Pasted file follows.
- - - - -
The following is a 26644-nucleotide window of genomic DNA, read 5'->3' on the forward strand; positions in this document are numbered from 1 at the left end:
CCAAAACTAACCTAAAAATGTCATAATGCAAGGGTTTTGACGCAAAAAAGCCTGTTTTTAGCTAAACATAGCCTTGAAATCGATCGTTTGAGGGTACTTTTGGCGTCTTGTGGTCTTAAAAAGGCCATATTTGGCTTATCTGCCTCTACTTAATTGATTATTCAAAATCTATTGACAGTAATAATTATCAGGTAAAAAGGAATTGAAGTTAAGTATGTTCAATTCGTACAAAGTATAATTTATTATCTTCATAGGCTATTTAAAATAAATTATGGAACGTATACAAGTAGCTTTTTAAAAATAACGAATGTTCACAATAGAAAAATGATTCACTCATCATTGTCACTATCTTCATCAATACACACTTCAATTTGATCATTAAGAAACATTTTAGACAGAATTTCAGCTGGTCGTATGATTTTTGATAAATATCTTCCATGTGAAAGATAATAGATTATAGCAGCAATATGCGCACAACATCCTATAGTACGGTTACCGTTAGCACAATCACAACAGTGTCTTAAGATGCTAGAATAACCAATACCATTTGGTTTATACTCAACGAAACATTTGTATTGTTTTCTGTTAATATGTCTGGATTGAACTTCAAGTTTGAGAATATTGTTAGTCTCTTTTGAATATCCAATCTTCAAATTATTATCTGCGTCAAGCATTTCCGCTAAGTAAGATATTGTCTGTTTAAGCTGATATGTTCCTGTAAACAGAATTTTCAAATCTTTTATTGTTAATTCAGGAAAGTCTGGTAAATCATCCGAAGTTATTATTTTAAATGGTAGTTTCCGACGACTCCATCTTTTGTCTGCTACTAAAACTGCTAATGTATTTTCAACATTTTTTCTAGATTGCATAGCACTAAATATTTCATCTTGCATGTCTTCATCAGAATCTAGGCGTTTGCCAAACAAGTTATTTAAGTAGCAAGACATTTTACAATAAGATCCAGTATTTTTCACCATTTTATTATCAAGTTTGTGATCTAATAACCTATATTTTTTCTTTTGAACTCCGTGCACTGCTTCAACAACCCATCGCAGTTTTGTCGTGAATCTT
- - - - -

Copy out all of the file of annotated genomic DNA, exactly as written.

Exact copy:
The following is a 26644-nucleotide window of genomic DNA, read 5'->3' on the forward strand; positions in this document are numbered from 1 at the left end:
CCAAAACTAACCTAAAAATGTCATAATGCAAGGGTTTTGACGCAAAAAAGCCTGTTTTTAGCTAAACATAGCCTTGAAATCGATCGTTTGAGGGTACTTTTGGCGTCTTGTGGTCTTAAAAAGGCCATATTTGGCTTATCTGCCTCTACTTAATTGATTATTCAAAATCTATTGACAGTAATAATTATCAGGTAAAAAGGAATTGAAGTTAAGTATGTTCAATTCGTACAAAGTATAATTTATTATCTTCATAGGCTATTTAAAATAAATTATGGAACGTATACAAGTAGCTTTTTAAAAATAACGAATGTTCACAATAGAAAAATGATTCACTCATCATTGTCACTATCTTCATCAATACACACTTCAATTTGATCATTAAGAAACATTTTAGACAGAATTTCAGCTGGTCGTATGATTTTTGATAAATATCTTCCATGTGAAAGATAATAGATTATAGCAGCAATATGCGCACAACATCCTATAGTACGGTTACCGTTAGCACAATCACAACAGTGTCTTAAGATGCTAGAATAACCAATACCATTTGGTTTATACTCAACGAAACATTTGTATTGTTTTCTGTTAATATGTCTGGATTGAACTTCAAGTTTGAGAATATTGTTAGTCTCTTTTGAATATCCAATCTTCAAATTATTATCTGCGTCAAGCATTTCCGCTAAGTAAGATATTGTCTGTTTAAGCTGATATGTTCCTGTAAACAGAATTTTCAAATCTTTTATTGTTAATTCAGGAAAGTCTGGTAAATCATCCGAAGTTATTATTTTAAATGGTAGTTTCCGACGACTCCATCTTTTGTCTGCTACTAAAACTGCTAATGTATTTTCAACATTTTTTCTAGATTGCATAGCACTAAATATTTCATCTTGCATGTCTTCATCAGAATCTAGGCGTTTGCCAAACAAGTTATTTAAGTAGCAAGACATTTTACAATAAGATCCAGTATTTTTCACCATTTTATTATCAAGTTTGTGATCTAATAACCTATATTTTTTCTTTTGAACTCCGTGCACTGCTTCAACAACCCATCGCAGTTTTGTCGTGAATCTT